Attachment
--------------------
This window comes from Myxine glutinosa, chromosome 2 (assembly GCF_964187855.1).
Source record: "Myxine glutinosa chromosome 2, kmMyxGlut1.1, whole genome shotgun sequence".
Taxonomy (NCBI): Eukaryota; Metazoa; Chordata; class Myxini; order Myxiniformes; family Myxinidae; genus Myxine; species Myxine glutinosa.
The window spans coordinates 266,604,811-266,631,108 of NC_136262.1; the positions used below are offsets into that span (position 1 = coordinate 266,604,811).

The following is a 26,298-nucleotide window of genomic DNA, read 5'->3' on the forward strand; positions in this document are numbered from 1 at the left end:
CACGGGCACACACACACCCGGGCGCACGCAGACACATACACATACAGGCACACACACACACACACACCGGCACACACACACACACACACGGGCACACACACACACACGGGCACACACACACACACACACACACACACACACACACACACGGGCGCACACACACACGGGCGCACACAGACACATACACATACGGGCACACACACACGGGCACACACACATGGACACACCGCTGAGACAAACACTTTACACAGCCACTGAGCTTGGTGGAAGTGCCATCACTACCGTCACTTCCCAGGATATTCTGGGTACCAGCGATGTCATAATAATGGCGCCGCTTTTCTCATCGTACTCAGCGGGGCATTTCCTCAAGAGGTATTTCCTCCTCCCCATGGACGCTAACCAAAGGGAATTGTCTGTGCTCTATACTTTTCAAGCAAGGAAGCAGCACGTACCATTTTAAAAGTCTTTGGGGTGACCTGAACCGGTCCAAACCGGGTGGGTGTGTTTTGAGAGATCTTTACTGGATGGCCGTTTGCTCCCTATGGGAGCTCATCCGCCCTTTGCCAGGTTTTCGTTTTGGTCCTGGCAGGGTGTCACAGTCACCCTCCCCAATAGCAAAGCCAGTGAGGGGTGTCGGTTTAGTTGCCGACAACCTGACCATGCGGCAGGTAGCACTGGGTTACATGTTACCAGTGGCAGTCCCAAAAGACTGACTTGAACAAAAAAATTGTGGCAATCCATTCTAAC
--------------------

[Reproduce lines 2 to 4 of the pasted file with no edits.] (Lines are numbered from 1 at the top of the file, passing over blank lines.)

Source record: "Myxine glutinosa chromosome 2, kmMyxGlut1.1, whole genome shotgun sequence".
Taxonomy (NCBI): Eukaryota; Metazoa; Chordata; class Myxini; order Myxiniformes; family Myxinidae; genus Myxine; species Myxine glutinosa.
The window spans coordinates 266,604,811-266,631,108 of NC_136262.1; the positions used below are offsets into that span (position 1 = coordinate 266,604,811).